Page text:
Big Walnuts Yonder Impress with Technical, Thoughtful Music
What started off as just emailing back and forth between busy musicians, according to a Consequence of Sound interview, ended up as Big Walnuts Yonder — a new take on alternative indie rock. The massive brainchild of Mike Watt (Minutemen, The Stooges), Nels Cline (Wilco, Nels Cline Singers), Greg Saunier (Deerhoof) and Nick Reinhart (Tera Melos), Big Walnuts Yonder’s self-titled debut is an album that can stand the test of time. The way this ten-song LP artfully transitions between fairly different songs while keeping the same tone is absolutely exquisite.
The first song, “All In All,” is jazzy, brassy and full of funk. Then, suddenly, it jumps into a sound that’s more in line with early 2000s alternative rock. It’s catchy and pulls listeners in right away, even if they have no idea who the band might be. Simply put, it is the song on the album to which listeners can dance. While there’s all of this noise going on with the instrumentals, there are the very light vocals of Watt, floating above the sound in a very distinct fashion. It’s also pretty clear from the first song that the drums in each song are going to be impressive.
“Sponge Bath” starts off with an eerie laugh and a creepy, muted opening, which grows with anticipation. Once again, Watt’s vocals lend a hand to a playful banter between a fast guitar riff and a drum pattern that complements the jazz feel heard on the previous track. What is cool about this song is that, even though the vocals are soft and monotone, the diction is very apparent with each word sung. The lyrics are unapologetically poetic in a way that tickles the neck, while Watt croons into the listener’s ear. Big Walnuts Yonder sounds on point through headphones, in the car and on a speaker; even a laptop doesn’t hack the quality of the work.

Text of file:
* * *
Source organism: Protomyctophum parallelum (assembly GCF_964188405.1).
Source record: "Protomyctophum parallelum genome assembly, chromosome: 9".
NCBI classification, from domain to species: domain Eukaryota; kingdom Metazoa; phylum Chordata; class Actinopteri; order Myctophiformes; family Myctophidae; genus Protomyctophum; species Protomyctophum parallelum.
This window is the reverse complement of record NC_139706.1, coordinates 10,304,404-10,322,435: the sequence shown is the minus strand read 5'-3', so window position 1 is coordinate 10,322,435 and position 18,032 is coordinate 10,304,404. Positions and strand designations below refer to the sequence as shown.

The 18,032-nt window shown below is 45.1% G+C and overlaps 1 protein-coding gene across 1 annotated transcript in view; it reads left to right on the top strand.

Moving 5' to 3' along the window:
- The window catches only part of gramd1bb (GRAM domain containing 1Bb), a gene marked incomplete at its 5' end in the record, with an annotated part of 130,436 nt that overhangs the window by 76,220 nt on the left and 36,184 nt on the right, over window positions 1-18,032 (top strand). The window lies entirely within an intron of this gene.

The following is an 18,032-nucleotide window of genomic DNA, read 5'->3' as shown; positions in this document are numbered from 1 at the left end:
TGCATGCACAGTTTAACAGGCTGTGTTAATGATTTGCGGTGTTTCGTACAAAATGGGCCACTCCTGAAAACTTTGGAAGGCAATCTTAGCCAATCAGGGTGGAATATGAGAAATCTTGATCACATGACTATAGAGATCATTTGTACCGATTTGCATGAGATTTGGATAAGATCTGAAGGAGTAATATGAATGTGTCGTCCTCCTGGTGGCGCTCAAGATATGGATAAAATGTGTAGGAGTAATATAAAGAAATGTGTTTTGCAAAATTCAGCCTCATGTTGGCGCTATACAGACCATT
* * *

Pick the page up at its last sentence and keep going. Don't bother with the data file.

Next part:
“Flare Star Phantom” is a subdued instrumental, keeping that eerie and creepy beginning that almost sounds like someone walking through an empty house with all of the lights flickering. “I Got Marty Feldman Eyes” takes on a vibe that’s influenced heavily by the sounds of the ’90s. And “Ready to Pop” is reminiscent of psychedelic rock and garage punk. “Rapid Driver Moon Inhaler” and “Raise the Draw Bridges,” on the other hand, take on a more noisy, brash and aggressive sound.
“Forgot to Brush” has a beach vibe that’s perfect for summer 2017. Even though the sound changes, there’s still an eerie, lingering tone that wiggles along with the guitar strings. This song is easily one of the best tracks on the album. While they’re not entirely unique, Big Walnuts Yonder are emulating pretty much every other indie band right now, and they are doing it better, bigger and stronger.
The last two songs, “Pud” and “Heat Melter,” take on a lighthearted tone that only falls short of bubblegum pop because of the wild, noisy, yet meticulous, sounds produced by each musician involved. It’s hard to pinpoint what stands out in a track because Big Walnuts Yonder are pristine, technical and experimental as a group. There’s just enough punk to bob your head, just enough pop to appease the masses, and then some.